Here is a hopelessly incomplete list of Tony’s Top Tips - at least the ones that are simple enough for me to explain!

1. Get a short handled hammer as it gives you more control over its head and more chance of hitting the nail straight.

2. Rub the head of the hammer with sand paper to help it stick to the nail.

3. Put the nails in diagonally and pointing inwards to give them greater purchase.

4. Nail sidebars from the inside.

5. Use a marking gauge to mark the space at the top of the brood box/super and use an assembled frame to check you are getting it right.

6. Only worry about making boxes square once you have glued and nailed them together.   Measure diagonally across the top of the box to check that it is square - the distance should be the same both ways (does not matter what the distance is as long as it is the same)   Then check this with a queen excluder, which you know is square because it has been machine produced. If the box is not square push a little on one side until it is.

7. Use galvanised nails and Fast Grab Waterproof Glue (soon to be available through the association) and use surgical gloves whenusing it.

8. When assembling frames; assemble everything first, put in the wax sheet and only then the nails. That way you know it is square, don’t get warped wax sheets and can work up to Tony’s rate of sixty frames an hour. But only if you throw out your pin pusher (Rampin) and your very expensive electric frame nailing gun that is supposed to "make frame assembly a pleasure", and use your short handled hammer.

A few more things I learned: Belarusian brood boxes, not such a good idea. Years of telling people to use surgical gloves when gluing but not doing it yourself will result in your hands turning into concrete and you being able to throw out all your hammers and just use your hands like Tony! Making copious notes on a course is tantamount to volunteering to write a report for the newsletter – I wondered why I was the only one!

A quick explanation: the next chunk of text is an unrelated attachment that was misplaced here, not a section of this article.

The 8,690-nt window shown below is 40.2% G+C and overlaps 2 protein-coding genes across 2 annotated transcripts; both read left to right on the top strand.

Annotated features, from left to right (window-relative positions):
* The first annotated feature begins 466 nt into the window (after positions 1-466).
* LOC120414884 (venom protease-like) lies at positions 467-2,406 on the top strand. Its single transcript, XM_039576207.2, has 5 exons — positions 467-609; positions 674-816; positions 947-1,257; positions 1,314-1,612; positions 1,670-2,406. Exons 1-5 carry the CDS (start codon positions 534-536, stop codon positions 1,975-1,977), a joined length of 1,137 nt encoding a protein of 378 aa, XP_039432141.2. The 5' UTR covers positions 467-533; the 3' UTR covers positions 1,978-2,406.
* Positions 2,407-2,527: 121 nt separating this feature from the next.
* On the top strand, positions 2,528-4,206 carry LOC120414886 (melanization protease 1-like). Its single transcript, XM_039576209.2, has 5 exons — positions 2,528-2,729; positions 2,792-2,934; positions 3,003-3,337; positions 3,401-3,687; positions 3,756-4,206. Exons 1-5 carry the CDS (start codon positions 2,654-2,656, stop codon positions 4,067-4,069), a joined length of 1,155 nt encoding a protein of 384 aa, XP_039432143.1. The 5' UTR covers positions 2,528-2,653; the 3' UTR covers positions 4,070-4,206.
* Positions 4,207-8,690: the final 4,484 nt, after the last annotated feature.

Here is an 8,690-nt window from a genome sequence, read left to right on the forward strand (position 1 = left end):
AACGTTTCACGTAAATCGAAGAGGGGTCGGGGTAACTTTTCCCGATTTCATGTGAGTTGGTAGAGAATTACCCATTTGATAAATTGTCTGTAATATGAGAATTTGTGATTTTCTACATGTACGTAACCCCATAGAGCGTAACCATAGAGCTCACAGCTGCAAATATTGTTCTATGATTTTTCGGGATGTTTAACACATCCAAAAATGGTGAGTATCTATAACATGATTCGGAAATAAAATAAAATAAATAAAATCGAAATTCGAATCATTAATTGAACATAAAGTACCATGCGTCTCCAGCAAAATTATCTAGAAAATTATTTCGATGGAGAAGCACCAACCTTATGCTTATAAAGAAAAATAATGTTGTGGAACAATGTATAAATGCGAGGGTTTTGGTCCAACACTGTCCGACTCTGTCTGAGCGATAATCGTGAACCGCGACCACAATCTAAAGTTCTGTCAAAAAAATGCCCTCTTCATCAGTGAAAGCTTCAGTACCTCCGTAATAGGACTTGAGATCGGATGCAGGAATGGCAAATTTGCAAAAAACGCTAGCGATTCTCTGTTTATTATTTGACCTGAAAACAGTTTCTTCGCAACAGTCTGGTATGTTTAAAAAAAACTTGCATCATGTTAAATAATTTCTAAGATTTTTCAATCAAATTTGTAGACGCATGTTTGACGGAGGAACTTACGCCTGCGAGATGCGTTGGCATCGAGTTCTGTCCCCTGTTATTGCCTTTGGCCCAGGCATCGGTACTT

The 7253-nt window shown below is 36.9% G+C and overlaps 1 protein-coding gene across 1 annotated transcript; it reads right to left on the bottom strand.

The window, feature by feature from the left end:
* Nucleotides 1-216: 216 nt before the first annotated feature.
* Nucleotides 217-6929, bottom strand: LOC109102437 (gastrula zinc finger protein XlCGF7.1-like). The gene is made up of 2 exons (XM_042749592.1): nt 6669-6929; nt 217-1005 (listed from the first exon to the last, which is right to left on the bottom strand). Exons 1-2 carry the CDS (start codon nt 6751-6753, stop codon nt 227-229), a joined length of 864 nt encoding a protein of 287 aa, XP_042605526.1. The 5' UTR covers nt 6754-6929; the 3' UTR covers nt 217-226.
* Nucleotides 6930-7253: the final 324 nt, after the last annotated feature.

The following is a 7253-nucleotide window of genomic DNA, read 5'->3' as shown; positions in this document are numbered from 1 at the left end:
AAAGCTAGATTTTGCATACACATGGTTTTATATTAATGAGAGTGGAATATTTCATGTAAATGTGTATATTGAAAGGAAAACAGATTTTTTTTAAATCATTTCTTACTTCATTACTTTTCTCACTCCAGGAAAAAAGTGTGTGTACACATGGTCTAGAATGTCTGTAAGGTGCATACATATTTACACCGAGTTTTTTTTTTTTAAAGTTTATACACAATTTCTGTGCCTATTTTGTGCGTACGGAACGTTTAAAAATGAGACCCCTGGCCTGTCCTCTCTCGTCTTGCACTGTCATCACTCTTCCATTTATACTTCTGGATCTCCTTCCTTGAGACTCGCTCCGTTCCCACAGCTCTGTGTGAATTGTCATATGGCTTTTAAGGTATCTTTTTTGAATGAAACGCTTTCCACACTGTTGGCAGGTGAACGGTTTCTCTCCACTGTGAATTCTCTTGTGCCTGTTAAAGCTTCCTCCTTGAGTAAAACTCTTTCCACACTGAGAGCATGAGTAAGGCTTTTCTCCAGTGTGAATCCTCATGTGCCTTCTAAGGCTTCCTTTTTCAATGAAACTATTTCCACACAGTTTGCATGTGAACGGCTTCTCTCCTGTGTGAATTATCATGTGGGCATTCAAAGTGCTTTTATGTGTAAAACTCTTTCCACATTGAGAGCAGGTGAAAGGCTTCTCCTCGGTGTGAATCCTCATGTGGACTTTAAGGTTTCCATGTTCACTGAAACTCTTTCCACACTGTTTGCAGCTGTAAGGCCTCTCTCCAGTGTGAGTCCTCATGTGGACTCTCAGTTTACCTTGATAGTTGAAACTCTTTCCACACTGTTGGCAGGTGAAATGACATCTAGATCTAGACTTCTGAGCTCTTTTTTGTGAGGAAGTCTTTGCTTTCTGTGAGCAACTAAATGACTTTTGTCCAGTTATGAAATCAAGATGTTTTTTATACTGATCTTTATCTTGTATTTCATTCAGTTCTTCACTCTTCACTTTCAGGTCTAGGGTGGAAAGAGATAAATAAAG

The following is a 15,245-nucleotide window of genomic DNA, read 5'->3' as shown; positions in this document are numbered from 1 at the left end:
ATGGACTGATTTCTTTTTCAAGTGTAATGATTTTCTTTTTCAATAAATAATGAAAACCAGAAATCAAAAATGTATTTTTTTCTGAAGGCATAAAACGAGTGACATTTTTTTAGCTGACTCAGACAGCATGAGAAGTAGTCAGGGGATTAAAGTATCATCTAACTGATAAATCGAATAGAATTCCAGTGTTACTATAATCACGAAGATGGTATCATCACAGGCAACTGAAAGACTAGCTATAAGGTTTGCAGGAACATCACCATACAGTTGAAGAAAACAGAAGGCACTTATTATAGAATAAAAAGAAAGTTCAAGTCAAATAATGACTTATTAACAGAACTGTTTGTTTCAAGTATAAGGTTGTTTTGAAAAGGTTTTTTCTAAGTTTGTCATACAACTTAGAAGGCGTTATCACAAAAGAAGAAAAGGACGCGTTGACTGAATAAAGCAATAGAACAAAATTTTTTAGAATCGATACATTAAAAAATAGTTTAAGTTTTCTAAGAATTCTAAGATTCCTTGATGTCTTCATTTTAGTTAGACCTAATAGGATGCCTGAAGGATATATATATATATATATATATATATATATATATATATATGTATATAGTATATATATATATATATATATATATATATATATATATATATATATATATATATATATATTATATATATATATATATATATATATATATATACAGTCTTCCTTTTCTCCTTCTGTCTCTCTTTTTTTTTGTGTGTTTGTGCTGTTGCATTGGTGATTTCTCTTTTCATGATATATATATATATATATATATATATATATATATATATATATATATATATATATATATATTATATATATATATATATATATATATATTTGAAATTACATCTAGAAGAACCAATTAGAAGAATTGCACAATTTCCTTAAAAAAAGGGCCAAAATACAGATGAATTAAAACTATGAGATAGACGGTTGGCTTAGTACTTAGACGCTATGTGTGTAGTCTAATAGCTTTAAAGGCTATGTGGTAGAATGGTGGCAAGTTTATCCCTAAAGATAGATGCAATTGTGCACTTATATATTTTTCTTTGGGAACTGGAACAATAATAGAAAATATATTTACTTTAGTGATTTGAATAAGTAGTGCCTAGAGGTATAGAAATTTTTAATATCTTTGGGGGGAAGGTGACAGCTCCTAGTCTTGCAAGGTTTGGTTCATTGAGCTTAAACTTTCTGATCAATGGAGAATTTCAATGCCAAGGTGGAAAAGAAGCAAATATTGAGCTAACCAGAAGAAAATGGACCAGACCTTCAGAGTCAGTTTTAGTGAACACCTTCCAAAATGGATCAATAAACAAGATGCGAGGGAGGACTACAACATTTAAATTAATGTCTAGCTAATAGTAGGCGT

It was a great day. When’s part two?

Patrick Moulsdale

Beeswax by Alicia Normand:

There was a very large turnout to see Alicia explain some of her secrets in the craft of handling wax.  She explained methods to select and clean the best wax from cappings and how the darker wax containing propolis from the brood frames can be used as dyed wax.  Methods of filtering were demonstrated using recycled tins and  different filter materials. How to prepare and clean the Pyrex bowl mould and release the set block utilising a hair dryer, Fairy liquid and a freezer.  The production of dipped or moulded candles and the different wicks to use to avoid runs.   How to make quality soap using lye or furniture polish and when to use furniture cream were explained. The fascinating world of cosmetics and the blending of various oils were discussed.  There were many questions from the fascinated audience.

Chris Utting

Apimondia in Dublin by Kevin Stach and Chris Utting:

Our next event in the winter program is an illustrated talk of the adventures and experiences of Kevin and Chris together with the 2,000 delegates (and a few more from North Devon) that attended the world beekeeping conference.   The Castle Centre on Tuesday 18th October at 7.30 p.m.  Bring and share some food. Be there!